Life After Beth review by Mark McPherson - Cinema Paradiso
The romanticizing of horror figures continues with Life After Beth, a strange and overly quirky zombie romance with that indie hipster vibe. At its core, it is a movie about a teenager trying to break-up with his best girl in the midst of an impending zombie outbreak. Such a concept has plenty of potential to be a real zombie romcom that could easily upstage the previously established effort, Warm Bodies. It even takes some funny twists with the whole zombie mythology. Perhaps it takes too many twists as the comedy becomes so disconnected from the horror it gets rather irritating.
The title teen Beth (Aubrey Plaza) is given a funeral after her untimely death. Her boyfriend Kyle (Matthew Gray Gubler) mourns her loss and misses her deeply that he starts forming a relationship with her odd parents (John C. Reilly, Molly Shannon). But on one of his many visits, he spots Beth in the window of her parent’s house. Bursting in to find her, the parents inform Kyle that their little girl just ended up coming back resurrected for no reason. Kyle is quick to freak out and believe the parents are mad for keeping her living state a secret. But when they see how alive and happy Beth once was, none of them can bring themselves to tell anyone about it. They keep her mostly indoors and only allow outdoor trips at night. And, of course, the parents try to maintain Kyle’s relationship with their daughter to a very disturbing degree.
But their relationship may be the only thing tethering Beth to the human world as she slowly starts devolving into violent outbursts with deformed skin. The only thing that can quell the heart of the lady zombie from craving brains is getting into the mood with Kyle. What makes a zombie ready for love? In this universe, it’s smooth jazz. Who knew that the solution to a zombie epidemic lie in the soft sounds of saxophones and pianos. Sadly, there is no wonderfully absurd moment where all the zombies converge on a jazz club like moths to a flame. This would’ve been the perfect opportunity for turning Kenny G intto the hero of humanity.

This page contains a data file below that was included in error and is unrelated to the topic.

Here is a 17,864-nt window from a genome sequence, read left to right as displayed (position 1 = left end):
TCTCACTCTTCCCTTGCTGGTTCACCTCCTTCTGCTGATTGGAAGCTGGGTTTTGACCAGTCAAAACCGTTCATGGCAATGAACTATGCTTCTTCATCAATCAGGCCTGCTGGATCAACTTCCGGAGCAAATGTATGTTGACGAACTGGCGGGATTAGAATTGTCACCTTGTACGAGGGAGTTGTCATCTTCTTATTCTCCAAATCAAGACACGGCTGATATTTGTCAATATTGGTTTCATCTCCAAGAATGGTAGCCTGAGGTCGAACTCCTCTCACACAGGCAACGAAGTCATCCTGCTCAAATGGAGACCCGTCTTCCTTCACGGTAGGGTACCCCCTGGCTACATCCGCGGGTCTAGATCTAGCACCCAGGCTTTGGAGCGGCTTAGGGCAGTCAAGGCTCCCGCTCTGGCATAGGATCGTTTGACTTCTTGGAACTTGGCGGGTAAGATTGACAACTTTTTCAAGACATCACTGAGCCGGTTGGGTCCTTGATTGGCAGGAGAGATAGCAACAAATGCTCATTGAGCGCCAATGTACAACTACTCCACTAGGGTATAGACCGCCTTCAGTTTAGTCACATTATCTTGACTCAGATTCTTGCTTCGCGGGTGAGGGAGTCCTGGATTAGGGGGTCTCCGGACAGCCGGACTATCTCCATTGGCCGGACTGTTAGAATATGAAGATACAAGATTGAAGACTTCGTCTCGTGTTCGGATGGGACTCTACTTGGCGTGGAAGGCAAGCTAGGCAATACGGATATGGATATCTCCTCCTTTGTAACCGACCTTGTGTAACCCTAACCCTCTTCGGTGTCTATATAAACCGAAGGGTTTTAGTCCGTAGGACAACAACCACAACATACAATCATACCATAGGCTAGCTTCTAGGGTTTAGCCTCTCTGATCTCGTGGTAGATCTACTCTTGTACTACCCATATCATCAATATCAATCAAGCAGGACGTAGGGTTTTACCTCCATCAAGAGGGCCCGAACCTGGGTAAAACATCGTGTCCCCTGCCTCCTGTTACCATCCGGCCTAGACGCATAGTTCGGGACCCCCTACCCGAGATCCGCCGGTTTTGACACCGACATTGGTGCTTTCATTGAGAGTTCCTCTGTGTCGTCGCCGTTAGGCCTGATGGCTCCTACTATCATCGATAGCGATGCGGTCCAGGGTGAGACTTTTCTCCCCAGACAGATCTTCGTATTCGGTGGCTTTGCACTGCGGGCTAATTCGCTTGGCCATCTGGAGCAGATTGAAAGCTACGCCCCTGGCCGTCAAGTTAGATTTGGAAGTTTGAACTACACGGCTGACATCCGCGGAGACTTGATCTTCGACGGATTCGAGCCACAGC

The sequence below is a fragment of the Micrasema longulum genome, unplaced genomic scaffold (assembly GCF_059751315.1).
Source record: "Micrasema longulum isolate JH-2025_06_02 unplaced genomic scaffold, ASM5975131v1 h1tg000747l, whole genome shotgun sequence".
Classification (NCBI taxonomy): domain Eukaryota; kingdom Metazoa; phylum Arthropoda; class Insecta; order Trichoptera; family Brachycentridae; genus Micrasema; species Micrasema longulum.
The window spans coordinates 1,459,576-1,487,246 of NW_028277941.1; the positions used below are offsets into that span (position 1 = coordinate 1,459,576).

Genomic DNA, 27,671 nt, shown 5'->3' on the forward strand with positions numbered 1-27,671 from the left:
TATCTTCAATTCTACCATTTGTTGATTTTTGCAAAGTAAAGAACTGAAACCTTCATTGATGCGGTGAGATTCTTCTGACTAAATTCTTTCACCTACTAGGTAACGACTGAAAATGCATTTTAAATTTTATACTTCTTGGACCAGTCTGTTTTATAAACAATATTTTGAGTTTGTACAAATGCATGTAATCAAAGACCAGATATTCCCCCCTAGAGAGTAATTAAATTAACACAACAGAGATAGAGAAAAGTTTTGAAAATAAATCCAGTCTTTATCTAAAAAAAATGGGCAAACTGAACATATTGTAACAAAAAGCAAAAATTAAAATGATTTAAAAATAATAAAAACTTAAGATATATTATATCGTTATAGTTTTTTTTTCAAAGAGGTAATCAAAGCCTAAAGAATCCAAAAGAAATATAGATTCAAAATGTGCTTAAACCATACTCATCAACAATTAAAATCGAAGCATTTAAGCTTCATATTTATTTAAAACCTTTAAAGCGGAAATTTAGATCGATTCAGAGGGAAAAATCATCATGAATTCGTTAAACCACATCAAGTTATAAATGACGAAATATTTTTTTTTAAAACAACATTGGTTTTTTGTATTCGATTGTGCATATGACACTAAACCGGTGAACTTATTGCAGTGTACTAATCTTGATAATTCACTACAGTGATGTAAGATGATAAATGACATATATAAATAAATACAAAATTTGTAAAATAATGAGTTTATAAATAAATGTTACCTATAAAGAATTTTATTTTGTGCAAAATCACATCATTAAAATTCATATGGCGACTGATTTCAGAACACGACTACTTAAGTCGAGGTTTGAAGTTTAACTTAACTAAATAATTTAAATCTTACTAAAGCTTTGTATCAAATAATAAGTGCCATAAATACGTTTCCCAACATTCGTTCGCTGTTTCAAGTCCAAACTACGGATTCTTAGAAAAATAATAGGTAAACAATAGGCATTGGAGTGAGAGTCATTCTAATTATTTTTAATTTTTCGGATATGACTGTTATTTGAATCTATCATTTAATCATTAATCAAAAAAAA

More zombies start coming back from the dead, but not craving flesh right from the get-go. Many of them simply reappear as if they’d never left, ala The Returned. Kyle’s deceased grandpa has a chat with his folks like a normal old man while the rest of the family is freaking out, including Kyle’s gun-nut brother who can’t stop firing ineffective shots at the zombies. Things keep getting stranger as Kyle’s house is later visited by the previous tenants from another generation. But the most important thing on his mind is Beth. The thought of losing Kyle causes her to bust up the house and go out eating people in her angsty spite. The parents are still all for having their daughter, but treat her deadly rampage more as a teenage outburst.
While there are a few good laughs to be had, the entire film is mostly just one joke beating its head against the wall for 90 minutes. The whole obliviousness to the zombie invasion in favor of a romance grows old around the third act and the silly scenes slowly turn from laugh-worthy to smile-inducing at best. Perhaps if there was more build up of the romance to inspire more feelings in Kyle besides fear, the story with be much more relatable in its absurdity rather than just basking in the shock value. Why couldn't we see more of Kyle's relationship to a zombie? Why not try taking her to an outdoor festival where there are too many distractions that conflict with the zombie lifestyle? There is so much potential for this premise considering her slow generation into a flesh-eater that it feels almost wasted on a script that is mostly just quirky dialogue.
For as dragged out Life After Beth becomes, it still has its moments here and there of amusing quirks. The most memorable bit involves Beth, now fully a zombie, tied up to the oven. When Kyle decides to calm her down with a hike, she lifts the oven up like a burly backpack. The shot of them strolling around a mountain path with Beth hauling an oven and a stereo attached to her neck playing her smooth jazz did make me smile. I just wish the film had enough of a drive to explore more areas of this relationship rather than just going for a handful of comedic lines which grow rather tiresome. I can’t quite recommend Life After Beth for that reason, but it’s certainly a movie I admired for its concept and I wouldn’t mind seeing it on a rainy day for horror pictures and/or a date night.